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This a major coup, as some of the world's biggest artists have started to boycott streaming services
(Updated with comment from Slacker, Tidal, Deezer and Pandora)
2015 was an interesting year for music streaming. As services became more ubiquitous, the tension with artists seemed to boil over, with a few very big names essentially banning their music from being available on those services. It showed the tension between the technology and the people affected by it.
Yet, there's no stopping the rise of streaming. and there's no better exemplifier of that than the last, and bigger, coup for music streaming companies: the Beatles.
The Beatles music is officially coming to a slew of streaming services, starting on Christmas eve, the band announced on its website on Wednesday. That includes its entire catalog of 13 studio albums, plus four collections.
The music will be available on all of the major services: Apple Music, Deezer, Google Play, Microsoft Groove, Amazon Prime, Rhapsody, Spotify, Slacker and Tidal.
Actually there's one missing. Did you catch it? It's Pandora, and that is because that company doesn’t do direct deals with music owners. Since it's a radio service, it can stream any song with a copyright as long as it pays a fee. So it was actually the one company that was already streaming Beatles music, but now it will be available on demand for the first time.
"As Beatles fans ourselves, it’s exciting to see The Beatles’ music being made more widely available in digital formats. Their music has been available on Pandora for our radio listeners for years and continues to be extremely popular. Nearly 19 million stations have been created and listeners have tuned in to more than 3.86 billion songs to date. This is a great opportunity for more listeners to discover their music," Pandora said in a statement provided to VatorNews.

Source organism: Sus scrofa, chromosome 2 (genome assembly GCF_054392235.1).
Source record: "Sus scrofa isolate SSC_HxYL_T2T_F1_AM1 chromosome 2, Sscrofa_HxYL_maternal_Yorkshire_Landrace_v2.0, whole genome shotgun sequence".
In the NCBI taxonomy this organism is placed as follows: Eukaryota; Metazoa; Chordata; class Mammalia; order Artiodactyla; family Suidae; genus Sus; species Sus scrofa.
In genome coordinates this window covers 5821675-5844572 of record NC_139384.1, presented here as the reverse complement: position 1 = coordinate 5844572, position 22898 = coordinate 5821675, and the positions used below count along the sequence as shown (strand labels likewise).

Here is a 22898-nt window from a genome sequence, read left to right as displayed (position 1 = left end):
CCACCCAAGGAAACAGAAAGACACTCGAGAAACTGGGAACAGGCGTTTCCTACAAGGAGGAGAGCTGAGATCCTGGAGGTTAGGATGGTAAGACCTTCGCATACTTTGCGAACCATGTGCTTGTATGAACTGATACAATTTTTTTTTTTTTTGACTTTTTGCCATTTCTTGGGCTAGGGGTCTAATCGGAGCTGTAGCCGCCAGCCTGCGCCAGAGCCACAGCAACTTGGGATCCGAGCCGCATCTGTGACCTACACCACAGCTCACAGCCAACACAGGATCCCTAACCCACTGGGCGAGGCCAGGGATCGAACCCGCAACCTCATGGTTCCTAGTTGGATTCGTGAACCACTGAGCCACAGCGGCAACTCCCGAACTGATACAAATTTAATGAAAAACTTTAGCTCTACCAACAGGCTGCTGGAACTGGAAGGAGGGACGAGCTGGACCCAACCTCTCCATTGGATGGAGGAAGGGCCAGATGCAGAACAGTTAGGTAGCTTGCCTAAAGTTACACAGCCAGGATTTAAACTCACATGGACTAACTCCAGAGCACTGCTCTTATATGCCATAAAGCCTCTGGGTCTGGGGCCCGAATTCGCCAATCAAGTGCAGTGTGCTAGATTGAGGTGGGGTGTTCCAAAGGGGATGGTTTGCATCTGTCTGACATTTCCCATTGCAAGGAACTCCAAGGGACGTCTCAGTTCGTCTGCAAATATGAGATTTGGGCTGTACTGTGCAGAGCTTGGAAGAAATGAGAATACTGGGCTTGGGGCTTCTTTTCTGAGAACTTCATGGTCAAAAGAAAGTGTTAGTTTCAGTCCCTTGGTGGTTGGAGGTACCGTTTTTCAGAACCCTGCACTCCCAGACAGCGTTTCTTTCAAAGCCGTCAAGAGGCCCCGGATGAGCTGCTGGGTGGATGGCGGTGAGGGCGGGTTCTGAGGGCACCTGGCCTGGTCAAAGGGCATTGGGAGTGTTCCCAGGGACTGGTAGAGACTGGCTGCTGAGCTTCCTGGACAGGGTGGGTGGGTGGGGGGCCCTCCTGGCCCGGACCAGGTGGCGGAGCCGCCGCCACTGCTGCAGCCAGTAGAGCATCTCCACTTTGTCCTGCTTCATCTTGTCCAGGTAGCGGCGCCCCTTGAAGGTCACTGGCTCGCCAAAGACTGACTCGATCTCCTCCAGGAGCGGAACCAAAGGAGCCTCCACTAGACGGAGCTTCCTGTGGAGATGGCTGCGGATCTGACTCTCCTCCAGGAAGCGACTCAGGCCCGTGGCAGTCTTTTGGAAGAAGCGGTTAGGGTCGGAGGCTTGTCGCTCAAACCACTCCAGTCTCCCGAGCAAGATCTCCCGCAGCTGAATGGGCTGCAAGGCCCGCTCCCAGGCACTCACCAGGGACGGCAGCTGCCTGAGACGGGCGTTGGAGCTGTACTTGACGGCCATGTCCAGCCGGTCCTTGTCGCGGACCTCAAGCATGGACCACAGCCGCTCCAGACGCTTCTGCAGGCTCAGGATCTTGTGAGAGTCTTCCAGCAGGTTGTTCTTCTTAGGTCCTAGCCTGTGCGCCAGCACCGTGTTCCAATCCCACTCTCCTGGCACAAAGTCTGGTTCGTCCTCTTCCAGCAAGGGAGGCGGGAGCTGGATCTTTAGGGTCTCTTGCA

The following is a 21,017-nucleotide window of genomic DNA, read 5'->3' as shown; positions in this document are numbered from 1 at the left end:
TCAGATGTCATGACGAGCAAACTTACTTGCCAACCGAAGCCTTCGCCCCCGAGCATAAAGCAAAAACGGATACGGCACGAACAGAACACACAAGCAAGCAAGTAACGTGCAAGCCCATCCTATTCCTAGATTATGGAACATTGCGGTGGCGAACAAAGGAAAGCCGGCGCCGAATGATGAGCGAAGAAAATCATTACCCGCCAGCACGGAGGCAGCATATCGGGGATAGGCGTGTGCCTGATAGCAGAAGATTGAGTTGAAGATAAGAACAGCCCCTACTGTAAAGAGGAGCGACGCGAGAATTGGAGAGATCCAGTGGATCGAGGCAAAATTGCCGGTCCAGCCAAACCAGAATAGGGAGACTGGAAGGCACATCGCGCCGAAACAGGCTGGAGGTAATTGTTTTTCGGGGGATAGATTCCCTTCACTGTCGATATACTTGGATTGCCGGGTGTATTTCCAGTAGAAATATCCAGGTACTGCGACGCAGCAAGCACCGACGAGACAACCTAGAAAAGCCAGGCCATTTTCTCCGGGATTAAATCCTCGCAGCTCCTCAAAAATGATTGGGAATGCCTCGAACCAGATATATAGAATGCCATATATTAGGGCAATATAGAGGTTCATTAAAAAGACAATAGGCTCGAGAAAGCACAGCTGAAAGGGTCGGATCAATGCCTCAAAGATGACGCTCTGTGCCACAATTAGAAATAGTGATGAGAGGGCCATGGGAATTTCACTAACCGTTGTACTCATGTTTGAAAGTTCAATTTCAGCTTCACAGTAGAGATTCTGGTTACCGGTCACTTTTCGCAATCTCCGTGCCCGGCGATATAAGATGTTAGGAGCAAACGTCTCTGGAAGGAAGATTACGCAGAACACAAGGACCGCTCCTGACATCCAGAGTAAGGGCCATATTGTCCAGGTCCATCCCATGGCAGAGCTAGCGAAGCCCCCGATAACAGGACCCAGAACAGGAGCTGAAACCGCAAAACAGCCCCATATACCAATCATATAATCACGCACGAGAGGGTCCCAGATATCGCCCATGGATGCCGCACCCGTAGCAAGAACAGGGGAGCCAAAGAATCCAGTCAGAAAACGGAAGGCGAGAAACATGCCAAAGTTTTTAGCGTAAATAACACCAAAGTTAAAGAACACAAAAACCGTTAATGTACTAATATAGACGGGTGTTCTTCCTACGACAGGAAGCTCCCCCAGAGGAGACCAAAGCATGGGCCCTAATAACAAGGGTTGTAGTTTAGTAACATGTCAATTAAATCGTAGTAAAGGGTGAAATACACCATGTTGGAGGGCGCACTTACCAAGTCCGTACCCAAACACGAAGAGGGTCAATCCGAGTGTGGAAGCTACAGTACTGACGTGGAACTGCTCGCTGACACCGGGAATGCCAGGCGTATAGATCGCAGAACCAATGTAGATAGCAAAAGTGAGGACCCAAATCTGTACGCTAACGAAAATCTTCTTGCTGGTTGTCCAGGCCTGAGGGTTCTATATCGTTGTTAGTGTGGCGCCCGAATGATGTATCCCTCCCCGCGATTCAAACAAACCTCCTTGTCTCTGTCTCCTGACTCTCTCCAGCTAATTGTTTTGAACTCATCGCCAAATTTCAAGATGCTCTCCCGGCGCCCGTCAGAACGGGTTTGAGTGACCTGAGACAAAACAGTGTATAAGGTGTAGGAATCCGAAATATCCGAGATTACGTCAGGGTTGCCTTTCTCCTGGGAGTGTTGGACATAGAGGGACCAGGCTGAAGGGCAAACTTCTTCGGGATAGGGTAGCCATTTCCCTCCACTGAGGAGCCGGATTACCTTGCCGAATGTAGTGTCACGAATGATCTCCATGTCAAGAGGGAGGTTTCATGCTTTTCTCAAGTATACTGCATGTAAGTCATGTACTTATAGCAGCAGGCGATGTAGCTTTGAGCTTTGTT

"Deezer is honored to stream the Beatles to 180 countries around the world for the first time. Bringing the most influential and popular act in history to the first truly global music service in the world is an early present for all music lovers no matter where they live," said Tyler Goldman, Deezer’s CEO of North America.
To celebrate this news, Rhapsody announced that has created a special editorial experience to take listeners through the legendary history of The Beatles. That includes more than a dozen hand-curated playlists and articles, such as "29 Things You Didn't Know About The Beatles," as well as a slideshow showcasing a pictorial history of The Beatles.
The company is promising to introduce more content and coverage centered on The Beatles over the next few months.
"The Beatles are the most iconic band in music history and their catalog is the #1 request from our subscribers around the world," Ethan Rudin, Chief Financial Officer, Rhapsody International, said in a statement. "Today, we're able to fulfill that request just in time for families around the world to enjoy together over the holidays."
"The Beatles not only changed the music business forever, but they moved the broader culture. They have represented a touchstone showcasing the power of music for every generation from 1964 forward. For Slacker, being able to curate and provide context around The Beatles, is validation that streaming in general, and Slacker's brand of hand-touched programming specifically, isn't just the future, it is very much the present," Jack Isquith, SVP of Content & Programming at Slacker Radio, told VatorNews.